Adam Thomason, AIA, works at Omniplan as a project architect. He graduated from the College of Architecture at Texas A&M University. The majority of Thomason's work has been in commercial retail and multifamily residential projects. Currently, he is working on construction administration of a mall renovation in Littleton, Colorado. His interests include running, hiking, camping, sports, and riding his scooter around town.
Where did you grow up?
That's a tough question for an Army brat. I was born in Iran and eventually ended up in San Antonio. In between that time, “home” has included Ft. Sam Houston, Texas; Columbus, Georgia; Woodbridge, Virginia; West Berlin, Germany; and Colorado Springs, Colorado. I've stayed in Texas since graduating from Texas A&M.
If you were not an architect, what other profession would you have pursued?
Looking back, I probably would have pursued something with statistics. I'm intrigued by stats and their ability to be manipulated by tweaking the formula slightly. Maybe I would have been an odds-maker in Las Vegas for a sportsbook, or something a little more traditional, like an actuary. Of course, remembering high school calculus and structures class at Texas A&M, I probably know why my life didn't go that route.
What is your favorite time of year?
Fall. When the weather starts cooling off, a pot of chili on the stove, your favorite football team on the TV, and a fire pit going in the backyard can't be beat.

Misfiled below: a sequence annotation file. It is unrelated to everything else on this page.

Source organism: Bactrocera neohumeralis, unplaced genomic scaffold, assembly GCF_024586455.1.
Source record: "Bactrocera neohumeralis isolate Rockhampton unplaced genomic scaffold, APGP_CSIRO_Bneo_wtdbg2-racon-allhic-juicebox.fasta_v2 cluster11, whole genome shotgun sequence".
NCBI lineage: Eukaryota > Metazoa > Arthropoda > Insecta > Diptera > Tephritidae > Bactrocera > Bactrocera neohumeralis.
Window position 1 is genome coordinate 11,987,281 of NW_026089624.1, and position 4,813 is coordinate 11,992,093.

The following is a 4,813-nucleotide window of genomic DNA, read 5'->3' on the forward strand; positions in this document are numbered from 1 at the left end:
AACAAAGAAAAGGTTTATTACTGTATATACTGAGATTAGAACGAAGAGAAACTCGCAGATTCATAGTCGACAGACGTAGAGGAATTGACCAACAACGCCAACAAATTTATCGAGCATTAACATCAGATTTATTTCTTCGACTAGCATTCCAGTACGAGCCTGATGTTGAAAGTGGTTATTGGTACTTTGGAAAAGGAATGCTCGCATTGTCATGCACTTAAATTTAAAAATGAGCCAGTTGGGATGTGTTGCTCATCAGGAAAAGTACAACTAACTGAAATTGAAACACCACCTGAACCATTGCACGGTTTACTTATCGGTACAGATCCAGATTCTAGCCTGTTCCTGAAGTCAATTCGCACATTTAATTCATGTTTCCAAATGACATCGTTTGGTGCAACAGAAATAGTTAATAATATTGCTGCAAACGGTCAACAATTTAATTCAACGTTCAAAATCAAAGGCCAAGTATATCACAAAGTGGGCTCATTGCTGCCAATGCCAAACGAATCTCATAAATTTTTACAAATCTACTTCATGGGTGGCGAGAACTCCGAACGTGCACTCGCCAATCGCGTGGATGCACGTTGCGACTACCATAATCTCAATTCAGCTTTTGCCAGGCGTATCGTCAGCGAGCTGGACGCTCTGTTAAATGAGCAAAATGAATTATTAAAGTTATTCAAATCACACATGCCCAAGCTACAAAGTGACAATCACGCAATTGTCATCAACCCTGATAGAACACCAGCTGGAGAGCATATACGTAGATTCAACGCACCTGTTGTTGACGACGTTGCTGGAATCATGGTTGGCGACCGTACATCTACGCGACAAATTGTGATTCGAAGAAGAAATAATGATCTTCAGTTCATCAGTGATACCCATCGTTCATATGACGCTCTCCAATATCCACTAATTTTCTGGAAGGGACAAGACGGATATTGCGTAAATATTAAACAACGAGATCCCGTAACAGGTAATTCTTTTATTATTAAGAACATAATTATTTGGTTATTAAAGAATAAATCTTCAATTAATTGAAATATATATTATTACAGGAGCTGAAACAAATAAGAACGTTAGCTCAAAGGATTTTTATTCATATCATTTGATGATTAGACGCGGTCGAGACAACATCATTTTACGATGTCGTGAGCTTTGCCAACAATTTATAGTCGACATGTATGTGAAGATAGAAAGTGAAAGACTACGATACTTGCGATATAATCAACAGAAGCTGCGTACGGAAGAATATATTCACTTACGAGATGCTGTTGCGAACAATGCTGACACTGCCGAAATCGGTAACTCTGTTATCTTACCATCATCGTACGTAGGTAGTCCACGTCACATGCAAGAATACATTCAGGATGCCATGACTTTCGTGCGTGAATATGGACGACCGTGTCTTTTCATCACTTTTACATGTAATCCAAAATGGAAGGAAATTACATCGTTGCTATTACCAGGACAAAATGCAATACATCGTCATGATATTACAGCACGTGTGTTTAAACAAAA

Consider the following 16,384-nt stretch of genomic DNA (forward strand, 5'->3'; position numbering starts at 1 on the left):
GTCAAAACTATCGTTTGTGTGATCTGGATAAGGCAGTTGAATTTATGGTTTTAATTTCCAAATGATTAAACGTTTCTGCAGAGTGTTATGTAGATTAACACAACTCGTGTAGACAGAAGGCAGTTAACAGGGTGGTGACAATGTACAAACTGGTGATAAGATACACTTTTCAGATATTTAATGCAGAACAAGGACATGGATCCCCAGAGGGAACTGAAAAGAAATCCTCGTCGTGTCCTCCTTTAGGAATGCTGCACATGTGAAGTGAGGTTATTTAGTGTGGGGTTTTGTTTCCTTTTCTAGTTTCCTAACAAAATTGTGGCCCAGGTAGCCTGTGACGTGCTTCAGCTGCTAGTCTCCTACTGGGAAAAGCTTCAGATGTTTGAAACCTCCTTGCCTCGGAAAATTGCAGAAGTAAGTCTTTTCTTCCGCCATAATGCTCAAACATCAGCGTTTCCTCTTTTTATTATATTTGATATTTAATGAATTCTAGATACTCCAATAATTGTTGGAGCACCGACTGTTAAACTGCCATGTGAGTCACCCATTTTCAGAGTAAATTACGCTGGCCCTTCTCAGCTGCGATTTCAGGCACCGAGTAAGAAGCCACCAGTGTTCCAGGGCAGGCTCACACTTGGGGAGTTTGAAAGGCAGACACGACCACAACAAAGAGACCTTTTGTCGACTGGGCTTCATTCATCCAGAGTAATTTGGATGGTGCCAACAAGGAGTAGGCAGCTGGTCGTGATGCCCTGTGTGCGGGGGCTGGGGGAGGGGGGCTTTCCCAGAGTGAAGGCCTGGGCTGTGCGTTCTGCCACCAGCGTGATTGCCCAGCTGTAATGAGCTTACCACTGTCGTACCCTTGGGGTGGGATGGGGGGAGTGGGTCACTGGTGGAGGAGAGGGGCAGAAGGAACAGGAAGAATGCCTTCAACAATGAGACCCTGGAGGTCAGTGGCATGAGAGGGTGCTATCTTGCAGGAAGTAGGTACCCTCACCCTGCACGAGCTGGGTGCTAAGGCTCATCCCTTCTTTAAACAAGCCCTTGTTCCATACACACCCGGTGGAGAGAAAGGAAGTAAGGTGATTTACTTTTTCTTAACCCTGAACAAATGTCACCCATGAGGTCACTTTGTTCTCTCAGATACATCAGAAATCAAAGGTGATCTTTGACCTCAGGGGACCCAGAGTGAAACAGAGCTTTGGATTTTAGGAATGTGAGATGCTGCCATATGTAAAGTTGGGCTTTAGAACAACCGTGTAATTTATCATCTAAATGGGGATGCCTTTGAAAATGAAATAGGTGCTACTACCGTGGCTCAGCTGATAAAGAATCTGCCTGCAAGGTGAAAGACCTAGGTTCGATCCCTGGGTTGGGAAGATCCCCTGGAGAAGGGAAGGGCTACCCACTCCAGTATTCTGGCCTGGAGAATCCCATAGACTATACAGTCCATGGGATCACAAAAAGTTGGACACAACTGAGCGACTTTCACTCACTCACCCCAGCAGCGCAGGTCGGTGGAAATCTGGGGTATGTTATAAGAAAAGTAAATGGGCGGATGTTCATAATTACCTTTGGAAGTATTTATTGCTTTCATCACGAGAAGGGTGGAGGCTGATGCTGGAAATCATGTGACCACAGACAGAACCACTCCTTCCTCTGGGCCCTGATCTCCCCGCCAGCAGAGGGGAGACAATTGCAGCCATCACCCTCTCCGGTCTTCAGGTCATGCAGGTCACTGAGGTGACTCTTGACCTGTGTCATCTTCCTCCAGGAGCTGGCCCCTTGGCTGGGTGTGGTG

Pen, pencil, or computer?
Pen and computer — I like to start of with pen on paper. I think it's the quickest way to get ideas flowing out there. Putting pen to paper is the best way to get the big picture. After that point, I prefer the computer to clean it up and solve the little details.
Beer, wine, or cocktail — what is your drink of choice?
It depends on the occasion, but usually you'll find me enjoying a local draft beer on a patio somewhere with my wife and two dogs.
What type of advice would you offer to young professionals?
The best advice I received early in my career was to propose a solution for a problem before asking for the answer. I think it shows initiative and can lead to unique solutions. Also, pick up the phone or talk face to face with people. Emails are great, but personal contact is usually clearer and quicker. It’s a good idea to document the discussion with a follow-up email to recall later.
"Architects Talking to Architects" is a series on the Texas Society of Architects blog that spotlights members from across the state at different points of development in their career. All participants are given the same set of questions, with instructions to answer any six, giving them the opportunity to highlight the items they feel are most interesting. Is there someone you'd like to see featured in "Architects Talking to Architects"? Email firstname.lastname@example.org to let us know.